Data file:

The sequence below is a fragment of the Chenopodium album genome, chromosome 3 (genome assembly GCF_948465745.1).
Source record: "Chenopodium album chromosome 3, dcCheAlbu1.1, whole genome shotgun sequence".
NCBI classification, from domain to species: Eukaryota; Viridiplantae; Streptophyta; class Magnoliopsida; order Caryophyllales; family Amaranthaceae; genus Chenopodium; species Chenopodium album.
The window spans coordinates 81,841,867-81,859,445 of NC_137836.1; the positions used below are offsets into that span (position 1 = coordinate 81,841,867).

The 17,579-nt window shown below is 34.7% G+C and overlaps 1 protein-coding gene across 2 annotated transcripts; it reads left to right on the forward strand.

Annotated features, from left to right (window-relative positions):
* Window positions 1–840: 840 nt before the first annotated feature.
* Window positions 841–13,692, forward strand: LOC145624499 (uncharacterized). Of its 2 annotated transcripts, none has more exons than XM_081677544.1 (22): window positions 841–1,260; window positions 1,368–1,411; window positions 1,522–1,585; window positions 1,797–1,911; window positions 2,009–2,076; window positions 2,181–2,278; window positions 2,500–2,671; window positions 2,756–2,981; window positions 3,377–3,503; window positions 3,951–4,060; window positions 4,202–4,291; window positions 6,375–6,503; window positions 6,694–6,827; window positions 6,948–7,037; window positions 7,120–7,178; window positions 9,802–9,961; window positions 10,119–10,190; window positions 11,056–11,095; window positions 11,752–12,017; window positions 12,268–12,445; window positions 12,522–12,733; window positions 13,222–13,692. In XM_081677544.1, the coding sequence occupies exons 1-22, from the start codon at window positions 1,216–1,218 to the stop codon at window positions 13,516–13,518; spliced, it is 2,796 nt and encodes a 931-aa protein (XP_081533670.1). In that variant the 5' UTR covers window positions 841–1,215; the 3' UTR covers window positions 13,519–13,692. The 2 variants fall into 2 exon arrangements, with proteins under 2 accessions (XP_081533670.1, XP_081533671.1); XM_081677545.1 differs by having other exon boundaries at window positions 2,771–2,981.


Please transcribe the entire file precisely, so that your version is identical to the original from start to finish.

The sequence below is a fragment of the Chenopodium album genome, chromosome 3 (genome assembly GCF_948465745.1).
Source record: "Chenopodium album chromosome 3, dcCheAlbu1.1, whole genome shotgun sequence".
NCBI classification, from domain to species: Eukaryota; Viridiplantae; Streptophyta; class Magnoliopsida; order Caryophyllales; family Amaranthaceae; genus Chenopodium; species Chenopodium album.
The window spans coordinates 81,841,867-81,859,445 of NC_137836.1; the positions used below are offsets into that span (position 1 = coordinate 81,841,867).

The 17,579-nt window shown below is 34.7% G+C and overlaps 1 protein-coding gene across 2 annotated transcripts; it reads left to right on the forward strand.

Annotated features, from left to right (window-relative positions):
* Window positions 1–840: 840 nt before the first annotated feature.
* Window positions 841–13,692, forward strand: LOC145624499 (uncharacterized). Of its 2 annotated transcripts, none has more exons than XM_081677544.1 (22): window positions 841–1,260; window positions 1,368–1,411; window positions 1,522–1,585; window positions 1,797–1,911; window positions 2,009–2,076; window positions 2,181–2,278; window positions 2,500–2,671; window positions 2,756–2,981; window positions 3,377–3,503; window positions 3,951–4,060; window positions 4,202–4,291; window positions 6,375–6,503; window positions 6,694–6,827; window positions 6,948–7,037; window positions 7,120–7,178; window positions 9,802–9,961; window positions 10,119–10,190; window positions 11,056–11,095; window positions 11,752–12,017; window positions 12,268–12,445; window positions 12,522–12,733; window positions 13,222–13,692. In XM_081677544.1, the coding sequence occupies exons 1-22, from the start codon at window positions 1,216–1,218 to the stop codon at window positions 13,516–13,518; spliced, it is 2,796 nt and encodes a 931-aa protein (XP_081533670.1). In that variant the 5' UTR covers window positions 841–1,215; the 3' UTR covers window positions 13,519–13,692. The 2 variants fall into 2 exon arrangements, with proteins under 2 accessions (XP_081533670.1, XP_081533671.1); XM_081677545.1 differs by having other exon boundaries at window positions 2,771–2,981.